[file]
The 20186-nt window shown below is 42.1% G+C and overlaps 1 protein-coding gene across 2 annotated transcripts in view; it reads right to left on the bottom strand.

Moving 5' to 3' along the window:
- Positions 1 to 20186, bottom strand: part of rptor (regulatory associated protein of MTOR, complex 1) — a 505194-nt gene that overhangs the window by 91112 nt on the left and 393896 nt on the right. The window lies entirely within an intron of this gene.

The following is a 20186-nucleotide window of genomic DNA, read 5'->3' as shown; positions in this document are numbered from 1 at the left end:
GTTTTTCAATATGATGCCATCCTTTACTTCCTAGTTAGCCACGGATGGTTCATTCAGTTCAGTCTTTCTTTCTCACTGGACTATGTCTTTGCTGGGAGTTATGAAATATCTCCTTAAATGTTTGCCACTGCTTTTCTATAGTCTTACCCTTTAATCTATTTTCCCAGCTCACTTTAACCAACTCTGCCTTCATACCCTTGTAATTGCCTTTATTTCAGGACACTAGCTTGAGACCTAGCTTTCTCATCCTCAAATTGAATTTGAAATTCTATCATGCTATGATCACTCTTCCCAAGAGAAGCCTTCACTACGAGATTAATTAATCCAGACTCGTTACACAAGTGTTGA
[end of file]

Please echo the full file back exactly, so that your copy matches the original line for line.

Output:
The 20186-nt window shown below is 42.1% G+C and overlaps 1 protein-coding gene across 2 annotated transcripts in view; it reads right to left on the bottom strand.

Moving 5' to 3' along the window:
- Positions 1 to 20186, bottom strand: part of rptor (regulatory associated protein of MTOR, complex 1) — a 505194-nt gene that overhangs the window by 91112 nt on the left and 393896 nt on the right. The window lies entirely within an intron of this gene.

The following is a 20186-nucleotide window of genomic DNA, read 5'->3' as shown; positions in this document are numbered from 1 at the left end:
GTTTTTCAATATGATGCCATCCTTTACTTCCTAGTTAGCCACGGATGGTTCATTCAGTTCAGTCTTTCTTTCTCACTGGACTATGTCTTTGCTGGGAGTTATGAAATATCTCCTTAAATGTTTGCCACTGCTTTTCTATAGTCTTACCCTTTAATCTATTTTCCCAGCTCACTTTAACCAACTCTGCCTTCATACCCTTGTAATTGCCTTTATTTCAGGACACTAGCTTGAGACCTAGCTTTCTCATCCTCAAATTGAATTTGAAATTCTATCATGCTATGATCACTCTTCCCAAGAGAAGCCTTCACTACGAGATTAATTAATCCAGACTCGTTACACAAGTGTTGA